I just finished deleting a bunch of files off my desktop and other misc. folders. I just re-opened my project that I have been working on and now it won't print, even with a simple 'Hello World' line 144.
I have opened a new python project and I just printed("hello world") and it works fine, so I tried coping my code to that same sheet and saving it as a different name and I get the same error.
This is the code I am using below; print is all the way at the bottom.
from pandas_datareader import data as dreader
import pandas as pd
from datetime import datetime
from tkinter import *
# Sets the max rows that can be displayed
# when the program is executed
pd.options.display.max_rows = 200
# df is the name of the dataframe, it is
# reading the csv file containing data loaded
# from yahoo finance(Date,Open,High,Low,Close
# volume,adj close,)the name of the ticker
# is placed before _data.csv i.e. the ticker aapl
# would have a csv file named aapl_data.csv.
df = pd.read_csv("cde_data.csv")
# resets the index back to the pandas default
# i.e. index starts at 0 for the first row and
# 1 for the second and continues by one till the
# end of the data in the above csv file.
# the following code will allow for filtering of the datafram
# based on the year, day of week (dow), and month. It then gets
# applied to the dataframe and then can be used to sort data i.e
# print(df[(df.year == 2015) & (df.month == 5) & (df.dow == 4)])
# which will give you all the days in the month of May(df.month == 5),
# that fall on a Thursday(df.dow == 4), in the year 2015
# (df.year == 2015)
# Month Dow Year
# January = 1 Monday = 1 The year will be dispaly in a four
# February = 2 Tuesday = 2 digit format i.e. 2015
# March = 3 Wednesday = 3
# April = 4 Thursday = 4
# May = 5 Friday = 5
# June = 6
# July = 7
# August = 8
# September = 9
# October = 10
# November = 11
# December = 12
df.Date = df.Date.apply(dateutil.parser.parse)
df['year'] = df.Date.apply(year)
df['dow'] = df.Date.apply(dow)
df['month'] = df.Date.apply(month)
# The code below has a total of five sections all labeled by number.
# They are #1, #2, #3, #4, #5. Number one adds new columns to the df
# and populates them with data, number two filters out all the days
# that the market went down or flat for the day, number three filters
# out all of the days that the market went up or flat, number four
# filters all of the days that the market went up or down, and
# number five drops the excess columns and concats steps #2, #3, & #4.
# there are five columns that are being added, up_down, up, down,
# flat, and %chg. up, down, and flat are temporary and will be
# deleted later on the other two up_down, and %chg will be permeant.
# The up_down column is derived from taking the 'close' column minus the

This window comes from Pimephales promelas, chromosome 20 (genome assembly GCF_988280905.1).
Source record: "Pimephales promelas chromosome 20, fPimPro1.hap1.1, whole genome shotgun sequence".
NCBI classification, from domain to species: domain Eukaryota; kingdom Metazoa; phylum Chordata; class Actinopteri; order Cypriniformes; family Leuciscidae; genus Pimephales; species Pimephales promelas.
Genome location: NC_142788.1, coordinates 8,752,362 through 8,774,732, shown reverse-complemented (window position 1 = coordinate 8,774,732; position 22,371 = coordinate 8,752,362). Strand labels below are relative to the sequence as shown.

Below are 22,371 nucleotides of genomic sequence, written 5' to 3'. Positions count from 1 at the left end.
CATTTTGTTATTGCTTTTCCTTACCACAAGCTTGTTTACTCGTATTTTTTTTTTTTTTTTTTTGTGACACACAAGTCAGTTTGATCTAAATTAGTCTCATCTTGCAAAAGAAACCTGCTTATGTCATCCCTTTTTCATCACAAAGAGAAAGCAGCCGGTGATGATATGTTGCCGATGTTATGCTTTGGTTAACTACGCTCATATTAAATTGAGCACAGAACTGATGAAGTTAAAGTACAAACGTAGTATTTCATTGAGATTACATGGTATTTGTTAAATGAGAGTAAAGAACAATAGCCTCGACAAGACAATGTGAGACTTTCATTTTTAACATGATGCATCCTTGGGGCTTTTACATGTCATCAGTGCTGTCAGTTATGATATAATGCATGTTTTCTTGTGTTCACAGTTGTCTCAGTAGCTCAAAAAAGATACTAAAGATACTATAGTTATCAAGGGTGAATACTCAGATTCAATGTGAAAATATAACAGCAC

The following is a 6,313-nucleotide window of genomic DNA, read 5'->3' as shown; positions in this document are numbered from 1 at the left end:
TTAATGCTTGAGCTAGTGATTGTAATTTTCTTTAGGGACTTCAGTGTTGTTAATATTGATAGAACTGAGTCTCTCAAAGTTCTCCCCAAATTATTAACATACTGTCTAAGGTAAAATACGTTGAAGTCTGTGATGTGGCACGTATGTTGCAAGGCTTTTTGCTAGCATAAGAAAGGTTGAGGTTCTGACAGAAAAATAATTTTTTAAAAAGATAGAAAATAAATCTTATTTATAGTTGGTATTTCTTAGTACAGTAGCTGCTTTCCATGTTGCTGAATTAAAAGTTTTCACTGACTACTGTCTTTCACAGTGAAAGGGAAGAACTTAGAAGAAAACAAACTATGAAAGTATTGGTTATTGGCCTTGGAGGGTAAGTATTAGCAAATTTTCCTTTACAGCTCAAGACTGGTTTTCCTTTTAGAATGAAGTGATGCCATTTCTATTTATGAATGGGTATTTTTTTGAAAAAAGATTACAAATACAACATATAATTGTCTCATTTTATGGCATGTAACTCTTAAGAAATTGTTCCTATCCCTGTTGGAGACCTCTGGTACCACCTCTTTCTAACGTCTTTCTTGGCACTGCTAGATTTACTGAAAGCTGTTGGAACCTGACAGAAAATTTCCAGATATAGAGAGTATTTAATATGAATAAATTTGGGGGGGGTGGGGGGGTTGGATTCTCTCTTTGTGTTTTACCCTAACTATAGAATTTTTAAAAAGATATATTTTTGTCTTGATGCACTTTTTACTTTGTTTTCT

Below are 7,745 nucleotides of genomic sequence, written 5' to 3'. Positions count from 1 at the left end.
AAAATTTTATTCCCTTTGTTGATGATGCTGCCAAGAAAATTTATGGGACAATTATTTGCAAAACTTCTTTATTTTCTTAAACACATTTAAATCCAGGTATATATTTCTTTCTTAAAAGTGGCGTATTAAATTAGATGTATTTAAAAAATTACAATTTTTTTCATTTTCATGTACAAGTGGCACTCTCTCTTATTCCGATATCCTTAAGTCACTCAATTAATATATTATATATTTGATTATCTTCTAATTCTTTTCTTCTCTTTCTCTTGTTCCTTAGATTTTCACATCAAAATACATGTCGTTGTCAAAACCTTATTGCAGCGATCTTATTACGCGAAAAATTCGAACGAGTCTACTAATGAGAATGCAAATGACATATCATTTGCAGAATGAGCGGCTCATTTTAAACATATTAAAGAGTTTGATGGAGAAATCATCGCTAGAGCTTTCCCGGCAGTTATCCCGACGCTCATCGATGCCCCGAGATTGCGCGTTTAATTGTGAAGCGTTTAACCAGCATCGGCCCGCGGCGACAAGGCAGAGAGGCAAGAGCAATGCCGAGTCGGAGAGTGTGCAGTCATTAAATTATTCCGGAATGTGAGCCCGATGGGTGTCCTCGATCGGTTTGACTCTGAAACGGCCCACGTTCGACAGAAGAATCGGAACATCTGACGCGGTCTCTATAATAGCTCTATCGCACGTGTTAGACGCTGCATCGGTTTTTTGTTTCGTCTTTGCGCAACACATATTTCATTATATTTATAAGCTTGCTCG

# 'open'column, this tells you how much the stock has moved for the day.
# The 'up' column is temporary and has a value of 'up' for all the rows
# of the DataFrame df. The 'down' column is temporary and has a value of
# 'down' for all the rows of the DataFrame df. The 'down' column is
# temporary and has a value of 'flat' for all the rows of the DataFrame
# df. The '%chg' column is calculated by taking the results of the
# 'up_down' divided by the 'close' column, and then times 100, which
# turns it into a percentage show what percent the stock moved up or
# down for the day. All of the columns added below are added to the
# DataFrame called df, which contains a a csv file(see code lines 14-20
# for information on the csv file contained in the DataFrame df).
df['up_down'] = df['Close'] - df['Open']
df['up'] = 'up'
df['down'] = 'down'
df['flat'] = 'flat'
df['%chg'] = ((df['up_down']/df['Close'])*100)
# df column[up_down] is first filtered on the greater than zero
# criteria from the year 1984 on up and then is turned into df2.
# If the up_down column is greater than zero than this means that
# the stock went up. Next df3 is set = to df2['up'], df3 now holds
# just the days where the asset went up
df2= (df[(df.year > 1984) & (df.up_down > 0)])
df3 = df2['up']
# df column[up_down] is first filtered on the less than zero
# criteria from the year 1984 on up and then is turned into df4.
# If the up_down column is less than zero than this means that
# the stock went Down. Next df5 is set = to df4['down'], df5 now holds
# just the days where the asset went down
df4= (df[(df.year > 1984) & (df.up_down < 0)])
df5 = df4['down']
# df column[up_down] is first filtered on the equal to zero
# criteria from the year 1984 on up and then is turned into df6.
# If the up_down column is equal to zero than this means that
# the stock did not move. Next df7 is set = to df6['flat'],df5
# now holds just the days where the asset did not move at all
df6= (df[(df.year > 1984) & (df.up_down == 0)])
df7 = df6['flat']
# The code below starts by droping the columns 'up', 'down', and 'flat'.
# These were temporary and were used to help filter data in the above
# code in sections two, three, and four. Finally we concat the
# DataFrames df, df3, df5, and df7. We now have new 'up', 'down' and
# 'flat' columns that only display up, down, or flat when the criteria
# is true.
df = df.drop(['up'], axis = 1)
df = df.drop(['down'], axis = 1)
df = df.drop(['flat'], axis = 1)
df = pd.concat([df,df3,df5,df7],axis =1, join_axes=[df.index])
df['openchgprevday'] = ((df['Open']-1)-(df['Open'])
File "columnadder.py", line 144
SyntaxError: invalid syntax
Press any key to continue . . .
There is an extra parenthesis here
df['openchgprevday'] = ((df['Open']-1)-(df['Open']) print("Hello World")
To correct that, do
df['openchgprevday'] = (df['Open']-1)-(df['Open']) print("Hello World")